The Right to education for persons with disabilities - unesdoc - Unesco

Article 2 §4 of UNESCO's Convention on Technical and Vocational ...... the 2010 school year, facilitate the education of deaf or hearing-impaired pupils in ...
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United Nations Educational, Scientific and Cultural Organization

Monitoring of the Implementation of the Convention and Recommendation against Discrimination in Education (8th Consultation)

The Right to Education for Persons with Disabilities Overview of the Measures Supporting the Right to Education for Persons with Disabilities reported on by Member States

This document was first prepared as a background document for the parallel session “Implementing Inclusive Education to meet the Educational Needs of Persons with Disabilities” at the International Conference “From Exclusion to Empowerment: Role of ICTs for Persons with Disabilities” (24-26 November 2014, New Delhi, India). Published in 2015 by the United Nations Educational, Scientific and Cultural Organization 7, place de Fontenoy, 75352 Paris 07 SP, France © UNESCO 2015 All rights reserved The designations employed and the presentation of material throughout this document do not imply the expression of any opinion whatsoever on the part of UNESCO concerning the legal status of any country, territory, city or area or of its authorities, or concerning the delimitation of its frontiers or boundaries. The ideas and opinions expressed in this document are those of the authors; they are not necessarily those of UNESCO and do not commit the Organization. Designed and printed by UNESCO The printer is certified Imprim’Vert®, the French printing industry’s environmental initiative. Printed in France CLD/458.15 ED-2015/WS/3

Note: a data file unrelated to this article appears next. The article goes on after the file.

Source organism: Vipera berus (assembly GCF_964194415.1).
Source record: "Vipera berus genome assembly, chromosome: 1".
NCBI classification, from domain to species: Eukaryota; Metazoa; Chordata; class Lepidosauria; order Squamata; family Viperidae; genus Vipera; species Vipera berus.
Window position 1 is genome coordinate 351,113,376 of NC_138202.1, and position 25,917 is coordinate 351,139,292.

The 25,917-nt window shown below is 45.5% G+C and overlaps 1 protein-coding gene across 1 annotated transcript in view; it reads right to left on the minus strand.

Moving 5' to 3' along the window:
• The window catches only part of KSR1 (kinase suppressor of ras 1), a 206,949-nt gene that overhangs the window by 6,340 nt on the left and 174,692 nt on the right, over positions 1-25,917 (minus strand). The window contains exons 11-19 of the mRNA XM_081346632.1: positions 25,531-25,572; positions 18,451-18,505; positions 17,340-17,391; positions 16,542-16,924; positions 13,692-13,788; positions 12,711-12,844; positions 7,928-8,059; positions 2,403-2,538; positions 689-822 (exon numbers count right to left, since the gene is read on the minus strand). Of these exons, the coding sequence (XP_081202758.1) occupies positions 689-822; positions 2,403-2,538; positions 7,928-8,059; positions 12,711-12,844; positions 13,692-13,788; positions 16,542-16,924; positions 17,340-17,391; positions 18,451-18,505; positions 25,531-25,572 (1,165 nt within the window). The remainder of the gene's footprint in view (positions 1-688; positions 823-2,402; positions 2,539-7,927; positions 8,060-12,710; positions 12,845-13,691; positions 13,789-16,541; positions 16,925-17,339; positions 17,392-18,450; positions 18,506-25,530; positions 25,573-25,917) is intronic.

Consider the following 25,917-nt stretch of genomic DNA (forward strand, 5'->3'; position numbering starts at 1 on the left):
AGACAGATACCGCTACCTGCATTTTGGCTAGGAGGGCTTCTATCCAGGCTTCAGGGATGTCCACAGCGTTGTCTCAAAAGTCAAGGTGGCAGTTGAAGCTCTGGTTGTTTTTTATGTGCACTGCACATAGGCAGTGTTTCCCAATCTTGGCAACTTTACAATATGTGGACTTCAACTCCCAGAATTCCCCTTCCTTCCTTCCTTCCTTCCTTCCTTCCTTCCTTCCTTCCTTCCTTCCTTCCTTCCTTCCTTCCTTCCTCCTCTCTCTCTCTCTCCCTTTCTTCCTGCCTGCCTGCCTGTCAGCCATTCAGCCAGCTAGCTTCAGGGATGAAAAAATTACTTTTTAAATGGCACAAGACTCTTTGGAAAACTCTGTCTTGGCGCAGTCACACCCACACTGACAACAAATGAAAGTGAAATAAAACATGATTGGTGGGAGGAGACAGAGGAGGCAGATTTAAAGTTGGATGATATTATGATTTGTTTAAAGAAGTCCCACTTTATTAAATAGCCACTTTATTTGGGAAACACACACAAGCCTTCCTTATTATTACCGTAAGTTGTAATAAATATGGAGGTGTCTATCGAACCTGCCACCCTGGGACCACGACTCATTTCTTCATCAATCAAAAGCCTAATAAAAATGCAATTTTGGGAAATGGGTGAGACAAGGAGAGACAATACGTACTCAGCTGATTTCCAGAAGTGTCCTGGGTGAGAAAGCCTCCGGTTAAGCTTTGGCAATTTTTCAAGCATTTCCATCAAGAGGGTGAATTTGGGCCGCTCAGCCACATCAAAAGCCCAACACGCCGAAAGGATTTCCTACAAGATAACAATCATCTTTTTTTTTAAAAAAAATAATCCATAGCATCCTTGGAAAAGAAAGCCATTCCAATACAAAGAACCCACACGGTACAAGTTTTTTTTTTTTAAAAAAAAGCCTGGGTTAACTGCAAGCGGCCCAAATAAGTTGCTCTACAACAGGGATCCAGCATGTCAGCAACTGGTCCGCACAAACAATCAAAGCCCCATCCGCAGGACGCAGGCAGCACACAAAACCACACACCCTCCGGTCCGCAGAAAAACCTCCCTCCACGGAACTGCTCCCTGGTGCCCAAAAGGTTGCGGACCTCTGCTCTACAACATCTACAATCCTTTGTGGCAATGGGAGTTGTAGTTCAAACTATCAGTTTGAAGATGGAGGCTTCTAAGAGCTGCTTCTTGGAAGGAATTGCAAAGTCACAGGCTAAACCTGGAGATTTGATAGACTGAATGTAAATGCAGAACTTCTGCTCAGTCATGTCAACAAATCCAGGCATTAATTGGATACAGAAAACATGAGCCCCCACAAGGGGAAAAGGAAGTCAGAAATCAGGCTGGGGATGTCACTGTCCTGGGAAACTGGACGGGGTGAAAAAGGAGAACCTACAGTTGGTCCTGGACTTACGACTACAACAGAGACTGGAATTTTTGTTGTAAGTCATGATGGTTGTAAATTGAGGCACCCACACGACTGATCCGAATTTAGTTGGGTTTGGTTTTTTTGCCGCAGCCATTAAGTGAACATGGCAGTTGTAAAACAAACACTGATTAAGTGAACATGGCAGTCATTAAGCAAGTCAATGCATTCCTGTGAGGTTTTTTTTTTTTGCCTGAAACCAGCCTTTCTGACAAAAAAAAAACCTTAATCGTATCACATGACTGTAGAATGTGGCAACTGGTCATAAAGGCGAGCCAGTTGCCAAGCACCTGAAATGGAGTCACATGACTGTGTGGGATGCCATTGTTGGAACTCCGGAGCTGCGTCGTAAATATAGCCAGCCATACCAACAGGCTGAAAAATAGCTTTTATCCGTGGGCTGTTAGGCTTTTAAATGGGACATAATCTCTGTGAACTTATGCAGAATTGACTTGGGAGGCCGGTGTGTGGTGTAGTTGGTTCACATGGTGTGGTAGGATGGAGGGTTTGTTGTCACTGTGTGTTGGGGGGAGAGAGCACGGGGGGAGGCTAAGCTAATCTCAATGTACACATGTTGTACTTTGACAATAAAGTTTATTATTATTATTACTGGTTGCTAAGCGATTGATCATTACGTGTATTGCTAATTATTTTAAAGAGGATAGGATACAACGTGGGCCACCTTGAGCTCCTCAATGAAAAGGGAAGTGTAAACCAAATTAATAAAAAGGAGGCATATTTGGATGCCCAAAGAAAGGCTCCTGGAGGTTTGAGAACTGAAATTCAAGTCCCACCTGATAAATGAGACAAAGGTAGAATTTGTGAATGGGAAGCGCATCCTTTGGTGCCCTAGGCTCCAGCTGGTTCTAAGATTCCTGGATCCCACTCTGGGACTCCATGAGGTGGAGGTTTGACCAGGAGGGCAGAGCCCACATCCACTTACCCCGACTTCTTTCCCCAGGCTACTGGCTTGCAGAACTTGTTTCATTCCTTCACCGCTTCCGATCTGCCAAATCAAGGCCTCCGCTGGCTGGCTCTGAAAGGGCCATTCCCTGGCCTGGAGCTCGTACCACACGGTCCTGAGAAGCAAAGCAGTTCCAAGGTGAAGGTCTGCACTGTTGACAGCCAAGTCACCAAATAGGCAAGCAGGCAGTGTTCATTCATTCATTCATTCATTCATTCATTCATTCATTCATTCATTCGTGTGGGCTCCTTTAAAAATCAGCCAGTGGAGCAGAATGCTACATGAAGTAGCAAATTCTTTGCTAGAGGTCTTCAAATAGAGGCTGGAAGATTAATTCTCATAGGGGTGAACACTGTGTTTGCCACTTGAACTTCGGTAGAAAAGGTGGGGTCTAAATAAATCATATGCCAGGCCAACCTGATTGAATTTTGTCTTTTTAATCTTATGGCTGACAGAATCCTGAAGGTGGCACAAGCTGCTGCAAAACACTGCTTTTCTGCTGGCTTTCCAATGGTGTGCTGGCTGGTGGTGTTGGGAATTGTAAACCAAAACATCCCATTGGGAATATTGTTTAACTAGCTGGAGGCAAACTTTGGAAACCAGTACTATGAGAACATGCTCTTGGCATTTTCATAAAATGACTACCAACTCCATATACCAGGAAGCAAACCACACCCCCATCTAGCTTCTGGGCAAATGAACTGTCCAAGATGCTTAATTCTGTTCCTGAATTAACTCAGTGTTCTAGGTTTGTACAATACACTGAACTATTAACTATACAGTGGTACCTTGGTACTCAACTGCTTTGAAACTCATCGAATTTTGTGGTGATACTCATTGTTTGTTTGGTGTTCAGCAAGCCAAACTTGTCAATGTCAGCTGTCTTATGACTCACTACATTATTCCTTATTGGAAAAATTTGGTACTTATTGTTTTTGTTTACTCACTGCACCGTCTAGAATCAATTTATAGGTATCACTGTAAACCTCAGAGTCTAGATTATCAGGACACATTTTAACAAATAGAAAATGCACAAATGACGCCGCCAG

Introduction “We raise the flag for education as a universal human right -- no one must be denied access because of disability. This is a UNESCO priority, and we are acting across the world to break down barriers for people with disabilities, to empower them as agents of change. This means transforming schools and learning centres. It means adapting teaching practices to cater for all. This is why I urge all Governments and development partners, all teachers, parents and private sector providers, to remove the barriers to and in learning, to realize the full and equal participation of all persons with disabilities in society.” – Irina Bokova, Director-General of UNESCO, on the occasion of the Global Action Week 20141 It is estimated that more than one billion people around the world have some form of disability2 – with over four in five persons living in developing countries3 – and 93 million of them are children under the age of 14 living with a ‘moderate or severe disability’.4 Despite these rough numbers, there is a severe lack of concrete and accurate data showing the true scale of discrimination worldwide and on a national level. This is even more the case for education-related data, as there is only little information regarding persons with disabilities. Approximate figures show that the situation is worrying with about 62 million children at primary school age having a disability around the world and 186 million children with disabilities who have not completed primary school education.5 The lack of data on people with disabilities is severely constraining the ability of the international community to monitor the situation of children, youths and adults with disabilities. There has been insufficient attention to the need to collect data on disabilities and link them to education outcomes, and even when collected, the scale of disabilities is often un-reported.6 Societies’ misperception of different forms and types of disability and the limited capacity of social actors to accommodate special needs often place these people on the margin. People with disabilities experience inequalities in their daily lives, and have fewer opportunities to access a quality education that takes place in a truly inclusive environment. In order to ensure equal educational opportunities for all without discrimination or exclusion UNESCO promotes a human rights-based approach to education. UNESCO is advocating for the inclusive dimensions of the right to education, notably through the implementation of the 1960 UNESCO Con